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jdupre 10-18-2005 05:53 PM

How to give not-root user ability to mount devices to any mount point???
How do I allow any user or specific users to mount specific devices at a mount point they specify?

I see that fstab can be edited with an entry like so:

/dev/fd0 /media/floppy auto user,noauto

That would allow any user to
# mount /dev/fd0
and have it be mounted to /media/floppy

But if the user tried
# mount /dev/fd0 ~/mymounts/floppy
The mount would fail. The entry in fstab limits the mount to the mount point specified.

Specifically I need to be able to allow non-root users the ability to mount filesystems using the loop feature, as in
# mount -o loop some.fs.image /some/mount/point

Even if the user has read/write access to the /dev/loop(n) device nodes, it appears only root can mount. It seems to me that if a user has read/write access to a device, and read/write access to a mount point, they should be able to use mount regardless of what it says in fstab.

- Joe

Tinkster 10-18-2005 06:24 PM

If you REALLY require this feature you could
add a line per user into /etc/fstab, and tell them
to mount the devices not using the /dev entry
but rather the mountpoint to execute it, e.g.
mount ~/mymounts/floppy


P.S.: I don't think that rw to a loop from several mountpoints
would be a good idea.

baktor 10-18-2005 06:34 PM

jdupre, this is a very very bad idea. Let's say you give me rights to use mount and allow me to mount .iso's via loop to any directory that I can write to. (phrasing what you mention at the start of the thread). This is _ASKING_ to be hacked. All I would need to do is upload an .iso image of whatever I wanted...say my own personal executables that I built on my personal server. I could then mount that iso in say, /var. Suddenly I have all the programs/files in that iso at my disposal.

Might not sound like much, but if the user can write to /etc, that means with 1 .iso, I can overmap your /etc to be my /etc...which I know the root password for and have different config files for. Boom, your machine is mine.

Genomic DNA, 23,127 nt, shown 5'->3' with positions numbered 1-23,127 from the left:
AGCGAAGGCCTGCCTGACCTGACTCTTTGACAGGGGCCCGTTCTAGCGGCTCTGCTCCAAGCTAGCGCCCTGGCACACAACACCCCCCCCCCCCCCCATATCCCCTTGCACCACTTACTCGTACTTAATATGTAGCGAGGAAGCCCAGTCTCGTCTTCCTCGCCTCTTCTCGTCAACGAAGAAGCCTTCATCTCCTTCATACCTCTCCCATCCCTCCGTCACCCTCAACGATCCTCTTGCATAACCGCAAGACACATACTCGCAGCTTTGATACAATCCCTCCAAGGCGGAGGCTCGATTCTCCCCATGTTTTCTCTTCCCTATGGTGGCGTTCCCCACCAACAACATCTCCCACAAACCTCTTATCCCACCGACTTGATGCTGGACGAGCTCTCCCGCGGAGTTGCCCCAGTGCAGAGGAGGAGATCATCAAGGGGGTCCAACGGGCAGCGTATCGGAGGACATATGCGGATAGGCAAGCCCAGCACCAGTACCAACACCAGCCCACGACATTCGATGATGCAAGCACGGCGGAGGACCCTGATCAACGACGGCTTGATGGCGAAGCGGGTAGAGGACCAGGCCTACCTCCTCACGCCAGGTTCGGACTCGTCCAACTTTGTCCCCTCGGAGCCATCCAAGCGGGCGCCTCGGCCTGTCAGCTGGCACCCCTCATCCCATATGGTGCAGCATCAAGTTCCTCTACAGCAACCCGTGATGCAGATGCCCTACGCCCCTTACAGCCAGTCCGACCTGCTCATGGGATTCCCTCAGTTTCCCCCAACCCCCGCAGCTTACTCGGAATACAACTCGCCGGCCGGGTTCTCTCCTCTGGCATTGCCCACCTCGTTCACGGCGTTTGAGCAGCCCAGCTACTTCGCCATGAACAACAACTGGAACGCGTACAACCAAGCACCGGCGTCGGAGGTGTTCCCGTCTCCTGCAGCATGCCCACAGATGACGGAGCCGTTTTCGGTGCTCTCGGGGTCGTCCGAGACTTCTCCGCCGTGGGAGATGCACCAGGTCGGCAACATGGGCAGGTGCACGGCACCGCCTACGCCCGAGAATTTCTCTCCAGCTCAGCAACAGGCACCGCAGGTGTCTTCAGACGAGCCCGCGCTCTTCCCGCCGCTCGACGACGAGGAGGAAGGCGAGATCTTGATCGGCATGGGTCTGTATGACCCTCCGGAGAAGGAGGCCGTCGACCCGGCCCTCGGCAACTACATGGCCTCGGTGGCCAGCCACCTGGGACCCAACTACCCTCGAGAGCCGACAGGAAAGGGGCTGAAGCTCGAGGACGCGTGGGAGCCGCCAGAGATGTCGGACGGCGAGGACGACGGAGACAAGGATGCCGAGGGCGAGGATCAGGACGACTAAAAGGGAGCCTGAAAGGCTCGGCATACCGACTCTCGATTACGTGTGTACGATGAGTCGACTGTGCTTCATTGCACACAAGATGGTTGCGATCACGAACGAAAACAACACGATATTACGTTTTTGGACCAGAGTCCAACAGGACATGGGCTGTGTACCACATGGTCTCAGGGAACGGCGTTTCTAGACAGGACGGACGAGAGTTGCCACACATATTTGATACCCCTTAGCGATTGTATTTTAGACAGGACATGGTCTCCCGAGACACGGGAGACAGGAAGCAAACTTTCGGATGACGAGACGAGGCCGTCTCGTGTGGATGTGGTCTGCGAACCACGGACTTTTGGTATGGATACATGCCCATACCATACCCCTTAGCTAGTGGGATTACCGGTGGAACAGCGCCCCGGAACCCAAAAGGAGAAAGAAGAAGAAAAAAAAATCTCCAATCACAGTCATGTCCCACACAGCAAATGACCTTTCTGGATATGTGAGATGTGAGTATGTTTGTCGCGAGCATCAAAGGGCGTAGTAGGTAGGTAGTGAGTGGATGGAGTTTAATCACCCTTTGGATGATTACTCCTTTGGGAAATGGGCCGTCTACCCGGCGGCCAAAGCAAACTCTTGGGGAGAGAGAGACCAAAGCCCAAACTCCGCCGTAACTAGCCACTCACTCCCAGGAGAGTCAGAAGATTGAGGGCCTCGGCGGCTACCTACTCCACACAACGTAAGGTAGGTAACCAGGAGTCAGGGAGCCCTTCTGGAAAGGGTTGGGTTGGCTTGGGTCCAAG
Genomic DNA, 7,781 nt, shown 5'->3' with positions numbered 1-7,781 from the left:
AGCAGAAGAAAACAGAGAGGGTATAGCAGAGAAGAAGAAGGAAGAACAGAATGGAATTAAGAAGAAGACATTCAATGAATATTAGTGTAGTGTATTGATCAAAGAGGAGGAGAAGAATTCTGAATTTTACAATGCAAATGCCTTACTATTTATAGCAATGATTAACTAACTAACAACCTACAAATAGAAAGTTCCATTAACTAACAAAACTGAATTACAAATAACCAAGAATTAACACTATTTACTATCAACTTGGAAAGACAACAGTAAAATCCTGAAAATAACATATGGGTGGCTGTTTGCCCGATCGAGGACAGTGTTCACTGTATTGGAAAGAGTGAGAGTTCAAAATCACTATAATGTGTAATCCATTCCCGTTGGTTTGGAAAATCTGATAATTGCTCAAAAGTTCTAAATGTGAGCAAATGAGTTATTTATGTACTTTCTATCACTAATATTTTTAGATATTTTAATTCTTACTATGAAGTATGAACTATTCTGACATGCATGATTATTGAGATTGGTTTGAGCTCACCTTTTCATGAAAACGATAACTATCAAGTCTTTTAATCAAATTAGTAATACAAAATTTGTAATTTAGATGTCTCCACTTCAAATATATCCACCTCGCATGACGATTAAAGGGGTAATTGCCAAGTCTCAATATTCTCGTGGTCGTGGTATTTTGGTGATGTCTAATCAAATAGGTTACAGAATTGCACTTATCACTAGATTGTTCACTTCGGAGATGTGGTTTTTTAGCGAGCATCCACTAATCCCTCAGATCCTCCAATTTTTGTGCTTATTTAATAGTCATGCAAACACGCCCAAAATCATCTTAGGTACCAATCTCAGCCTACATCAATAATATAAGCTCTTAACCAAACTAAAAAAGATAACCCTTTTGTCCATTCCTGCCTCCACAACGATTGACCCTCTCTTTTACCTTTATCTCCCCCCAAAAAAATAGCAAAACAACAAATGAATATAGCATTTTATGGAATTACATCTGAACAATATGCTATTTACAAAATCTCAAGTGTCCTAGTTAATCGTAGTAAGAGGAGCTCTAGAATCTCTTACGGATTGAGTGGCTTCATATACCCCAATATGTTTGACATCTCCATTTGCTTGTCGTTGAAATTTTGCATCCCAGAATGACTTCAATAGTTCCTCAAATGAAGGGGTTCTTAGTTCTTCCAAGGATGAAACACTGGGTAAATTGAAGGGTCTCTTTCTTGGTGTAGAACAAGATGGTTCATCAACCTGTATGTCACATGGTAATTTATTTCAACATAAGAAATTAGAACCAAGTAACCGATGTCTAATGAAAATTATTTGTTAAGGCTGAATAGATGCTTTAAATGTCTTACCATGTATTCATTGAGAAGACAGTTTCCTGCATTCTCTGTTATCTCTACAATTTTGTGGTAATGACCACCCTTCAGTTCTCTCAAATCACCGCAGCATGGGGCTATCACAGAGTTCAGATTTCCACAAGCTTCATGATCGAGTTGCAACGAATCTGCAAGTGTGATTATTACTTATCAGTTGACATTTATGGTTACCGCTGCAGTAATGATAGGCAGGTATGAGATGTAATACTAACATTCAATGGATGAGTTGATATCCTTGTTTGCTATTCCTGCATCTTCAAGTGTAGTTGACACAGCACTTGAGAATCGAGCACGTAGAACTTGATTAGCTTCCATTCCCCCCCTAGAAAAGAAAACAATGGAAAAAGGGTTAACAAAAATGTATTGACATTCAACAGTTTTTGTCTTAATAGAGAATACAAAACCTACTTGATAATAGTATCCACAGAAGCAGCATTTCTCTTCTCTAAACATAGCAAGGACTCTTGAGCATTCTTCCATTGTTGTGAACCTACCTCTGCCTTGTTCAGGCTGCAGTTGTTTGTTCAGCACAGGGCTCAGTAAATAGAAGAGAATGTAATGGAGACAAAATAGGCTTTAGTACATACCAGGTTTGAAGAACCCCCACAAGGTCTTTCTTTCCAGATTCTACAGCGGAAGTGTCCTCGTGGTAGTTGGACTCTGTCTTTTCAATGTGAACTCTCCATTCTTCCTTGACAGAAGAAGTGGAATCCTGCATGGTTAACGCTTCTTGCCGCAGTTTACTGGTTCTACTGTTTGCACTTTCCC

This is just a taste of why mount is a root only program and why it is STRONGLY discouraged to do exactly what you are trying to do. Please take my post seriously and try to think of another idea for your problem. I would hate to hear later your machine has been hijacked or worse.

jdupre 10-18-2005 07:09 PM

Thanks for the advices. My requirements are that of a developer, not a system administrator. This is not a public machine, and "root" and myself are the only users on the system. I just hate having to su all the time just to mount/umount a filesystem I happen to be working on at the moment. (I am working with filesystem images that I mount as a loop device.) Apparently this can only be done as root.

I thought that by simply adding myself to the group that owns the /dev/loop devices I could overcome this limitation of mount.

Of course I could just always login as root, but that has it's drawbacks as well!

- Joe

baktor 10-19-2005 12:37 AM

I'd rather say you should setup a line in your /etc/fstab for the images. I am setup much like how your setup. I typically have 1 console window that's left logged in as root. Yes, bad. Yes, convenient.

trickykid 10-19-2005 06:42 AM

Setup and use sudo.. :rolleyes:

No need to login as root, just sudo as you can even make it passwordless if you really want to..

baktor 10-19-2005 10:45 AM

May want to look into the automounter as well. It's a little work to configure, but it may be a slick solution for your problem as well.

jdupre 10-19-2005 02:14 PM

The sudo utility is sweet. Does what I want and more.

flangemonkey 02-04-2012 11:03 AM

an alternative for others reading this now is fuseriso, although I am still fighting with getting the fuse system to recognise it in my kernel... :)

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